The Economics major is built on a foundation of strong theoretical and statistical training. The major provides students solid grounding in microeconomic and macroeconomic theory, statistical and econometric methodology, as well as applied economic analysis. The Economics major emphasizes the role of incentives and institutions in shaping economic outcomes and how public policies influence economic performance and individual outcomes. Special emphases in the program include labor economics, public economics, political economy, law and economics, environmental economics, empirical methods, and U.S. economic history.
In addition to having a solid understanding of economic theory, our program has a special emphasis on empirical research methods in economics. All students engage in research (with faculty, in teams, and independently) that involves analyzing data and answering well-formulated questions related to public policies. With these research experiences, our students are competitive for research internships, fellowships, and pre-graduate summer programs.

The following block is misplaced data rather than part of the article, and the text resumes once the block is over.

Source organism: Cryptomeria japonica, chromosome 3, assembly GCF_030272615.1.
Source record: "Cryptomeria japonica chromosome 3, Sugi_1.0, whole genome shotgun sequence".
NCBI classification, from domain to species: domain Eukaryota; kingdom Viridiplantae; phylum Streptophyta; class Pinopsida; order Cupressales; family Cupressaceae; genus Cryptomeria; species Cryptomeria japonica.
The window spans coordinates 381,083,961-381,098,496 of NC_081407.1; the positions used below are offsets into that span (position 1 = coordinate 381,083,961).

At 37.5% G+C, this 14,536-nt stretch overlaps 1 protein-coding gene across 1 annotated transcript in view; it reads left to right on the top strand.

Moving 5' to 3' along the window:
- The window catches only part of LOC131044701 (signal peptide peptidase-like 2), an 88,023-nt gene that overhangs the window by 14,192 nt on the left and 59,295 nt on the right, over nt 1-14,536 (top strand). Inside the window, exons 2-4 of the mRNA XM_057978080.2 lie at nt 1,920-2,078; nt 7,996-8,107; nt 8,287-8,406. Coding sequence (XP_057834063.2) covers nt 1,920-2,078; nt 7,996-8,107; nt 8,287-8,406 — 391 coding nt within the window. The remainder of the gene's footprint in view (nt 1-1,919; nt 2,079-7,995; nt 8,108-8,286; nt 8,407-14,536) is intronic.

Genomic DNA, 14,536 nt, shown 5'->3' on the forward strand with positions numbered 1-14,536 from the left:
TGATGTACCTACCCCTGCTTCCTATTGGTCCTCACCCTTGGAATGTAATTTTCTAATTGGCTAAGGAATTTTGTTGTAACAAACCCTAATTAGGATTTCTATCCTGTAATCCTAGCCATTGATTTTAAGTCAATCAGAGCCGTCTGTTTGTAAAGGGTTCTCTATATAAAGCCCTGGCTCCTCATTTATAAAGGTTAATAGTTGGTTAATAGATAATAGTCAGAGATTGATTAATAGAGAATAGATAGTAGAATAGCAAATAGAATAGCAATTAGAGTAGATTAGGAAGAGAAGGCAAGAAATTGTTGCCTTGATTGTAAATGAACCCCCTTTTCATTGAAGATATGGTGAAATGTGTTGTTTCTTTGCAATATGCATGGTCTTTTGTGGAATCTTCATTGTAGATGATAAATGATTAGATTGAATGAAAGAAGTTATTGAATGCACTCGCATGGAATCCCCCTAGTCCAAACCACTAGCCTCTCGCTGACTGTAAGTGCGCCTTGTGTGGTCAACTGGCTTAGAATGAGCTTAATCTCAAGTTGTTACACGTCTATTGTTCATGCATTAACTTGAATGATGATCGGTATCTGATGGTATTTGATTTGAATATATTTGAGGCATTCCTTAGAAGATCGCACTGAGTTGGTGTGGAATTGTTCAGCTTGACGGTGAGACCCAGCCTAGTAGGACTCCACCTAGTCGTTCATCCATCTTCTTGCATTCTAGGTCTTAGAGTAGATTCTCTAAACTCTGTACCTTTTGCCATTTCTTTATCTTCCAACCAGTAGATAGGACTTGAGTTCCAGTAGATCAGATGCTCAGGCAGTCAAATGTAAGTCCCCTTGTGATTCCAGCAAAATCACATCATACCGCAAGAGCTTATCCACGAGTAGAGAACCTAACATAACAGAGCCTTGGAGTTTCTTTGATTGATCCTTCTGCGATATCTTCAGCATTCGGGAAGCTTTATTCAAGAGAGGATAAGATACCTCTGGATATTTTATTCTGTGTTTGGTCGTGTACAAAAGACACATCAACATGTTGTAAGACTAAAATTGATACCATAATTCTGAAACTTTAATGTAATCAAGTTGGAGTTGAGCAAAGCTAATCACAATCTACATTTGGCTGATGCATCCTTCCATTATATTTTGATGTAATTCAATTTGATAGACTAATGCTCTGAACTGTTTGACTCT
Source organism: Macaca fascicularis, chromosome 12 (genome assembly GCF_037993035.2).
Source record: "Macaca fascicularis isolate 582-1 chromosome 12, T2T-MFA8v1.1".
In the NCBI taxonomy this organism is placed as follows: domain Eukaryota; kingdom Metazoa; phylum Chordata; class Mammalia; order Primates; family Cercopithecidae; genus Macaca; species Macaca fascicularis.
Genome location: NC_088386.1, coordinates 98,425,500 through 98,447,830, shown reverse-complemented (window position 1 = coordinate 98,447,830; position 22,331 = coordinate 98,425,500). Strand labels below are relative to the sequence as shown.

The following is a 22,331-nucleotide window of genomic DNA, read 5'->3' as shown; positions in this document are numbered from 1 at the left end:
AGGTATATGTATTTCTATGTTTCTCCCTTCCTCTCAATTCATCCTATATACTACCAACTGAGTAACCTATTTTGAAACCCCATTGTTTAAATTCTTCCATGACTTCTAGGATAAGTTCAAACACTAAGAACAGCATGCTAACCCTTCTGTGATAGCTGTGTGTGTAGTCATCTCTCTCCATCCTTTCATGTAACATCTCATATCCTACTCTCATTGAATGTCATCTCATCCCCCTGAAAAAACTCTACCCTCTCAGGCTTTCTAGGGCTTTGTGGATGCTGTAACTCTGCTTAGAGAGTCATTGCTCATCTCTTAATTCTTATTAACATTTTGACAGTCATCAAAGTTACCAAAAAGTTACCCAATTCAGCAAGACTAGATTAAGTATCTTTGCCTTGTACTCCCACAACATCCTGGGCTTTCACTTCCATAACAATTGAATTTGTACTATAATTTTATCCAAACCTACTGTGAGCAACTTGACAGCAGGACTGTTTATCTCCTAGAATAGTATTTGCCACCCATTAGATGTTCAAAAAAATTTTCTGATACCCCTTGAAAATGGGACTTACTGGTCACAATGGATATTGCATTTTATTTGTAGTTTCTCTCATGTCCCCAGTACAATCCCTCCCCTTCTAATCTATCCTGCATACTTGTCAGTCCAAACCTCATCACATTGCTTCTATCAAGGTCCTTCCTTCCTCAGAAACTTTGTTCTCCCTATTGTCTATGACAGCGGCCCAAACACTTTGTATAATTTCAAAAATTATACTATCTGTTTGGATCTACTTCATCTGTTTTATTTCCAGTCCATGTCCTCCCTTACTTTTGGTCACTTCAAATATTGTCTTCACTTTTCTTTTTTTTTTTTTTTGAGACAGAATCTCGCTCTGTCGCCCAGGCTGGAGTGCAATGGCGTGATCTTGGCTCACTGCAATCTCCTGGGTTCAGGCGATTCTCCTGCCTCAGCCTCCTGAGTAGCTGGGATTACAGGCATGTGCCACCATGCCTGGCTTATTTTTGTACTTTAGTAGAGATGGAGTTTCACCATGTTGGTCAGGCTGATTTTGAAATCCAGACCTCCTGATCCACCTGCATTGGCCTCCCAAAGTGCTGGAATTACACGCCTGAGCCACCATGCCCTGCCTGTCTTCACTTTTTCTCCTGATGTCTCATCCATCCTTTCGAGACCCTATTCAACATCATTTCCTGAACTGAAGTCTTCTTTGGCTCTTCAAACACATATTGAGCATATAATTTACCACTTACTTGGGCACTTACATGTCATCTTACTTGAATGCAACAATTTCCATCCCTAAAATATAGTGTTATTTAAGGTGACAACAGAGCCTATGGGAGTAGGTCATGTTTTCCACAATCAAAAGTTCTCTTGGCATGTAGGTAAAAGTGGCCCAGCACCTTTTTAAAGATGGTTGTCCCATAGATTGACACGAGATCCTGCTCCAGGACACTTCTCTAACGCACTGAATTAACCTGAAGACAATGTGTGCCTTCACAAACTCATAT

Students graduating with an Economics major will be well prepared for advanced study in economics, management, law, public policy, urban and regional planning, or medicine. Career paths include business management, consulting, finance, federal, state and local government service, non-governmental organization and non-profit agency service, or community development.
Areas of Research in Economics Careers
Economics Learning Outcomes
Upon graduation, our graduates demonstrate:
Define problems and identify multifaceted explanations for complex economic phenomena by using information and data from multiple sources to answer the questions at hand.